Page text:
Thursday 24 September 2015

Creating Albert and Little Henry

We went behind the scenes with author and illustrator Jez Alborough and found out all about how he created his latest picture book, Albert & Little Henry....

About the Idea
Everyone knows what it’s like to be ignored - it can feel as if your physical presence is not being acknowledged, as if you don’t exist. Albert and Little Henry came from an idea I had of translating this psychological feeling into a physical reality, so that a character who feels ignored actually starts to disappear, limb by limb. Hence my original title for this book: Has Anyone Seen Albert? However the image of a boy floating in the air with half his body missing just proved too weird to be used - its oddness distracted from the story, rather than helping to explain it.

I still felt there was something in the idea if I could just find another, more visually acceptable, way to represent the shrinking feeling that comes from being ignored. The word ‘shrinking’ gave me my clue - rather than disappear, the character could just get smaller and smaller: it would do the job of saying what I wanted it to say whilst also being visually arresting. Of course I had to find a setting, a reason for a character to feel that he was being ignored - that was when I had the idea of making him a boy in a family in which a new baby had just arrived.

About the Illustrations

As you can see from the early sketch of baby Henry above, Albert and his family were not always going to be dog characters - I drew the whole idea up in the human world and tried it in many different styles. (This illustration of dad with a tiny Albert was done with a brush line, coloured in with gouache paints.) However, after hundreds of drawings and many discussions it was decided that Albert should be an animal. Once I’d got used to the idea that Albert would be an animal, it didn’t take long to decide that he would be a dog. Dogs behaving like humans in a human world are somehow inherently funny - I have done this before in Some Dogs Do.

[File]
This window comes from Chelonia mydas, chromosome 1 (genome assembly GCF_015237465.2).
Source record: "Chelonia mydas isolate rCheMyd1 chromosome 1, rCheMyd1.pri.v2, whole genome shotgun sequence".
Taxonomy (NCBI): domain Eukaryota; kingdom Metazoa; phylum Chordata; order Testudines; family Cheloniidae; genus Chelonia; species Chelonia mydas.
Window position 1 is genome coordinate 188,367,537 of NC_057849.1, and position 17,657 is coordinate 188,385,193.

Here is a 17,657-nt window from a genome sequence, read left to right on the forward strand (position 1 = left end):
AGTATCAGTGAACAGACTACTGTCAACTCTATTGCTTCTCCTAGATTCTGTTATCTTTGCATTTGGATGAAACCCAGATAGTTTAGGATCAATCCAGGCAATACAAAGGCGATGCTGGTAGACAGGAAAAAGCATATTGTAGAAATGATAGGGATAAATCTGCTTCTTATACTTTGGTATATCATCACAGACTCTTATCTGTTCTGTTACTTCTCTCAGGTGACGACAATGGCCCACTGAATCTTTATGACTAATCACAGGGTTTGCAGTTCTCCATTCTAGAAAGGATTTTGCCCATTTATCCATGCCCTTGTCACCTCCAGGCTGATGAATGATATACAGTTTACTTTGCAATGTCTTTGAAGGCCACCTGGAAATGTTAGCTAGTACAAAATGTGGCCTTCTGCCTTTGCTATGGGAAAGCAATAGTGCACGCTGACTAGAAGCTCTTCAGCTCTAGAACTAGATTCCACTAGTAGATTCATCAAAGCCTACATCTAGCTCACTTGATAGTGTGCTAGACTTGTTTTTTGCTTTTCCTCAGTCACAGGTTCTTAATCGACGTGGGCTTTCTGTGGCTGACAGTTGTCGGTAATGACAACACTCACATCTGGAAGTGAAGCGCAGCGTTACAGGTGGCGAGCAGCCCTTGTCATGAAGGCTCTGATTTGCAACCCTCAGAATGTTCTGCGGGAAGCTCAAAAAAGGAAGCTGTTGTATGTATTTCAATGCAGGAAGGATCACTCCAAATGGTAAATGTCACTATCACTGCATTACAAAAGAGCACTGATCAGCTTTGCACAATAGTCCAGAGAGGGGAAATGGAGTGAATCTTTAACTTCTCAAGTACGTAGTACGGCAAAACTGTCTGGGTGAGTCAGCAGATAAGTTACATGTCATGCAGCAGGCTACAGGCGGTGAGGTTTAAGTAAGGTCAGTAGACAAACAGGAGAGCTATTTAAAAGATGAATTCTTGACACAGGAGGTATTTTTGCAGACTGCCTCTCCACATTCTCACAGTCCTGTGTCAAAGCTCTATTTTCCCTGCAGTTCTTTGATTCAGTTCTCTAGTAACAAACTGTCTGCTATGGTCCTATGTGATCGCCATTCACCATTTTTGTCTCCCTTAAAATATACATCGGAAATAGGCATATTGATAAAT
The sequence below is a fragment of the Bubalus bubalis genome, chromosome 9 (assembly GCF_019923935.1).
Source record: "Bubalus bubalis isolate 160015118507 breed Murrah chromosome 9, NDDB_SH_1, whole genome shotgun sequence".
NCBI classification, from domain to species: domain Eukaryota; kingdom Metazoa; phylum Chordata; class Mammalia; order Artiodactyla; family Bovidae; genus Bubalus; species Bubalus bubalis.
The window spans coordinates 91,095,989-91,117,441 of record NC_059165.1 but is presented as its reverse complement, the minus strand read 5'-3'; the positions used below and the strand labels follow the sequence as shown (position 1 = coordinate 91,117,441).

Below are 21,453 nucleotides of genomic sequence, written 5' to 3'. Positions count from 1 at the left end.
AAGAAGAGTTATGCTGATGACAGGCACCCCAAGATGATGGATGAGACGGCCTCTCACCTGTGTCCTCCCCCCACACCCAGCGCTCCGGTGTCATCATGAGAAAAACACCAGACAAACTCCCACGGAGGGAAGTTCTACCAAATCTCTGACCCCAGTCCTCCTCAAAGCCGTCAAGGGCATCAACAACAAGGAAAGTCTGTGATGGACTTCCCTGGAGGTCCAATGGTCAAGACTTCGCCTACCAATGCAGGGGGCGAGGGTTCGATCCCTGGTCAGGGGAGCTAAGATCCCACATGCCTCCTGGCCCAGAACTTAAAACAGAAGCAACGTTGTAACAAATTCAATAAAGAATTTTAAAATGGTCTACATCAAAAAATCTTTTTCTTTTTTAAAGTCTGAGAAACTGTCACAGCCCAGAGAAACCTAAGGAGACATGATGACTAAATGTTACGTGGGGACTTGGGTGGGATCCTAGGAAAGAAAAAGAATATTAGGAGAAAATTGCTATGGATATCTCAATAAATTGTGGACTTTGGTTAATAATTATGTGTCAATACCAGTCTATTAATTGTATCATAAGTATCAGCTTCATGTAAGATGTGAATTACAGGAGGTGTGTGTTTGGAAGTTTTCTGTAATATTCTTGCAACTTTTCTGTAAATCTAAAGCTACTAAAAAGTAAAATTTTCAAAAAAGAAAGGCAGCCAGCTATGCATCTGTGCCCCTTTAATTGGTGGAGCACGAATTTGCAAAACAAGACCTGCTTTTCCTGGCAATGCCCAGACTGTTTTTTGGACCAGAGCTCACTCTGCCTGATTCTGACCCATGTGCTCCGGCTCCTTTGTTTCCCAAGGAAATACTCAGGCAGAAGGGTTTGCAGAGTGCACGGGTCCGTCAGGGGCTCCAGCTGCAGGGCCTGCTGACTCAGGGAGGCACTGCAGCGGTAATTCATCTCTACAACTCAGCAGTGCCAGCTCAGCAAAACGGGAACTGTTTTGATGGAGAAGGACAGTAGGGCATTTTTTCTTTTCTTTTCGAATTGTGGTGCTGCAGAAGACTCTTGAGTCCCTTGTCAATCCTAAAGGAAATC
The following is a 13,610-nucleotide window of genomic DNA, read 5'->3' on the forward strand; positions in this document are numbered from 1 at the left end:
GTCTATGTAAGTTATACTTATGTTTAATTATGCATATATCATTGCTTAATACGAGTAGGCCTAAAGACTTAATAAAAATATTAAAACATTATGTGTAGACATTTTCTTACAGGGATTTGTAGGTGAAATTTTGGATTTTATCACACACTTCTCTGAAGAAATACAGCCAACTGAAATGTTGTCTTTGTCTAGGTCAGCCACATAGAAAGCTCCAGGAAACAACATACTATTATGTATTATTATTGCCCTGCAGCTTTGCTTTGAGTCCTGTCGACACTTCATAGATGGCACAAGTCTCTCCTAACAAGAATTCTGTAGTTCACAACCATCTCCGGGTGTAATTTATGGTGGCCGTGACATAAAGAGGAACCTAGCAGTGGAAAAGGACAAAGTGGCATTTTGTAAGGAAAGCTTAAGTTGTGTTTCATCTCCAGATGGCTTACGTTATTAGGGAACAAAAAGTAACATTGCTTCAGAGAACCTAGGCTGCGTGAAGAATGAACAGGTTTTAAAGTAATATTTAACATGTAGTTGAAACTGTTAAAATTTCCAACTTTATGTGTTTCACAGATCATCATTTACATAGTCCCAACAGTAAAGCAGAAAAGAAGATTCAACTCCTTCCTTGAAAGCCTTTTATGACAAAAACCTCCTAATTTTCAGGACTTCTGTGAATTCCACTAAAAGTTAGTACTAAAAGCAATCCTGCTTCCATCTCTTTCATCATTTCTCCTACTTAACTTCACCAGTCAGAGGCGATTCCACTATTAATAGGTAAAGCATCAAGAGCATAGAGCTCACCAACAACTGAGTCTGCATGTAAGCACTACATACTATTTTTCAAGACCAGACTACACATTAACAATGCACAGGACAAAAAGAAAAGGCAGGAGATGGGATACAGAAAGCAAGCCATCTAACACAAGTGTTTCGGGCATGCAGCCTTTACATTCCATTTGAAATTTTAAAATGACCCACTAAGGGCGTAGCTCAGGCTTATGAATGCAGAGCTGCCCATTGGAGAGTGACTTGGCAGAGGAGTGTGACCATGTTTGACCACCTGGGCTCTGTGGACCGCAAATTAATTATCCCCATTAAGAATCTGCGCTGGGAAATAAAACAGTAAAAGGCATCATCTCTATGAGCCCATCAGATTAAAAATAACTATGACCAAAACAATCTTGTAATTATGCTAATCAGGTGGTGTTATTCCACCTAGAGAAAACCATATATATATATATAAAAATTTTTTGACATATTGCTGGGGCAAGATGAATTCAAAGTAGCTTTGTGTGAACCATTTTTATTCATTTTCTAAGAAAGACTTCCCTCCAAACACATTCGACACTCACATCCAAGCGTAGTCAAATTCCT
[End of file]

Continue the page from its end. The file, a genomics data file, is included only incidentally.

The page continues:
I’ve pulled out these three pictures to illustrate the development of the style. The first one is a thumbnail sketch, where I'm deciding, through scribbles, what goes where in the composition. You can just about make out that the character at this stage was still human. The second one (drawn in a brush line) comes from an early dummy of the book and was made before I had worked out how Albert would actually look. The third one is how the finished illustration turned out. The line is drawn with a dip pen which gives a wonderful, slightly scratchy, yet sensitive line. The danger with these pens is that the ink can suddenly leak out onto your illustration which adds a sense of danger! In this age of Photoshop and computer generated images there’s something wonderful about drawing with an implement which was used by the great illustrators of Dicken’s novels.

I used marker pens for the colours. Choosing the right shades is a vital part of the process - the wrong colours can ruin a good drawing. Here's a sheet showing me trying out colours, making notes along the way so I can remember every hue I’ve chosen.

Watch Jez Alborough reading Albert and Little Henry here:

Pick up a copy of Albert and Little Henry at your local bookshop.